Shearing strength determined with the assistance of the EN 205 (2003) and bock’s model

The shear strength results and the corresponding wood failures are shown in Table 1.

Table 1: Strength determination results of non-glue and glue samples. 

In parentheses Standard Deviation HT: heat treatment, VHT: Vacuum heat treatment

After heat treatment, the shear strength values of the samples decreased by 31-39 % in EN 205 (2003). The shear strength was moderately improved by performing the heat treatment in the closed system. Decreases in wood mechanical resistance properties may occur depending on the heat treatment temperature and duration. These decreases are explained by the loss of material in the wood raw material (Rusch 1973, Kartal 2006). Weight losses are low in heat treatments performed in the closed system. This caused the shear strength decline to be limited.

The shearing strength values of the samples using PVAC glue increased. In the pine control samples using glue, the shearing strength value increased by 37 % compared to the samples without glue. In the control samples, the shearing strength of 6,90 MPa decreased by 36-44 % after heat treatment in normal weather conditions and decreased to 4,70 MPa. The treatment temperature did not significantly affect the shearing strength of Scots pine, only in in the case of PVAC adhesive. However, the treatment temperature significantly affected the shearing strength of Scots pine only in the case of PVAC adhesive in the closed stystem. With this adhesive, Scots pine wood could be bonded better at the lower vacuum heat treatment temperature of 190 °C while the opposite occurred for heat treatment in air. Heat-treatment affects permeability significantly due to loss of bound water and irreversible hydrogen bonding in the course of water movements within the vessel perforations and pore system of cell walls (Taghiyari 2013). In another study, permeabilities decreased with increased heating times (0,98 cm/min to 0,039 cm/min for 0,5 h to 160 h at 100 °C, respectively). Further dramatic decreases in permeability occurred with increasing pretreatment temperatures (Byron and Dalby 1987). The poor bonding of heat treated wood could be also explained by its poorer wettability (Bastani et al. 2015), which could also block the proper curing of adhesives (Boonstra et al. 2006). Thermal modification adversely affects adhesion resistance. This was reported by Sahin Kol et al. (2009) by testing different adhesives. Thereagainst, thermally modified wood could be bonded satisfactorily with hot curing adhesives with the treatment temperature having no effect on the shear strength, as shown from the decreased wood failure percentages of Scots pine after thermal modification (Table 1).

A very low wood failure percentage of 80 % to 85 % was sighted for HT and VHT-212 heat treated wood accompanied by a weak grooved surface. Similar behaviour was observed in most of the cases for HT nad VHT-190 wood with high wood failure percentages (90 %) at comparable levels to controls (95 %) and grooved surface appearance due to its brittle nature. An exception was noted for the rather lower failure of 80 % for VHT-212 heat treated wood glued with PVAc adhesive. It means that the bond line was stronger compared to the HT and VHT-190 heat treated wood itself, and therefore the reduction in shear strength was mainly due to the reduction of wood strength.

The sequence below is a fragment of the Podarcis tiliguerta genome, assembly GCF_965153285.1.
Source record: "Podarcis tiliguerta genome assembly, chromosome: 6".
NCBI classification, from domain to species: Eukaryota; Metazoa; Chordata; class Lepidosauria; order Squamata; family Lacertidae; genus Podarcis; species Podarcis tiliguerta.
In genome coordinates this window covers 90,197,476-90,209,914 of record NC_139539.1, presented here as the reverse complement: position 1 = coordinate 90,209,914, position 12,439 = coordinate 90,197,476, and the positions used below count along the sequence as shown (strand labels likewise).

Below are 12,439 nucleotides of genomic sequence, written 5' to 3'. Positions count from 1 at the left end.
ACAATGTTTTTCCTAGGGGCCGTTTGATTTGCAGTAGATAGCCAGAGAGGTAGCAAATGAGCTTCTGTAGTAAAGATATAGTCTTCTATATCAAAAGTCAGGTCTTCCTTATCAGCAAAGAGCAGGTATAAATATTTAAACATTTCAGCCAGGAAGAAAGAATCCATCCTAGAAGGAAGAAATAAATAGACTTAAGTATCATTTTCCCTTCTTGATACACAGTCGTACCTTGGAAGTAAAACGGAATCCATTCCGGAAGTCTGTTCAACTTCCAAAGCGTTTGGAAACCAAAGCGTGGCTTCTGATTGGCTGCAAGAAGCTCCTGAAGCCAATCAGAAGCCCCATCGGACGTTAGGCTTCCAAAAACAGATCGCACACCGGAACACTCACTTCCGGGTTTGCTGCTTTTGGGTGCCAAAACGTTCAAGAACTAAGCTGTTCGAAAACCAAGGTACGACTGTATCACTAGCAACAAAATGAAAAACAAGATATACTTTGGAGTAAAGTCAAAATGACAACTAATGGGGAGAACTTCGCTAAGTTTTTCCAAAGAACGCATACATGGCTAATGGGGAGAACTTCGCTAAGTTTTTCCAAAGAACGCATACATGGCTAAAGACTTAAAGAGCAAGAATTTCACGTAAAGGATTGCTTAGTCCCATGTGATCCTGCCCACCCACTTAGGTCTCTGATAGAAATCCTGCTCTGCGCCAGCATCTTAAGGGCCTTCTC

Adhesion results

The results of the pull-off adhesion testing (MPa) for Scots pine are shown in Figure 2. With the AQUA water-based varnish, heat-treatment resulted in decreased adhesion of wood. In the pine specimens, it significantly decreased the adhesion. However, adhesion strength increased in the closed system treated samples. Although there was no significant difference in the Scots pine samples under normal heat treatment, adhesion strength increased significantly in the closed system treated samples. The VHT-190 ºC samples showed the same adhesion strength as the controls.

Higher adhesion values were obtained with the polyurethane varnish surface treatment compared to the other surface treatments. An adhesion value of 4,80 MPa was obtained in the Scots pine control samples. In pine samples, adhesion decreased with heat treatment application. The adhesion value decreased in parallel with the increase of the heat treatment temperature. The maximum adhesion (4,61 MPa) was found in the VHT-190 ºC heat-treated Scots pine samples. The adhesion value in the heat-treated samples produced in the closed system was higher than in the heat-treated samples produced under atmospheric conditions.

Figure 2: Pull-off adhesion (MPa) of Pinus sylvestris wood coated with three different varnishes. 

For the surface treatment with OIL + WAX-based varnishes, adhesion values of 3,71 MPa for the Scots pine control samples. The adhesion value decreased to 2,77 MPa for Scots pine samples with heat treatment at 212 ºC under normal atmospheric conditions.

Ozdemir et al. (2015) and Söğütlü et al. (2016) found increased roughness and mechanical and chemical bonding between the varnish and the material, thus increasing the adhesion strength.

Figure 3: Pull-off adhesion (MPa) of control wood according coated. 

The maximum pull-off adhesion (4,80 MPa) was observed in the pine samples coated with PUR, while the minimum (3,71 MPa) was seen in the OIL+WAX-coated samples (Figure 3).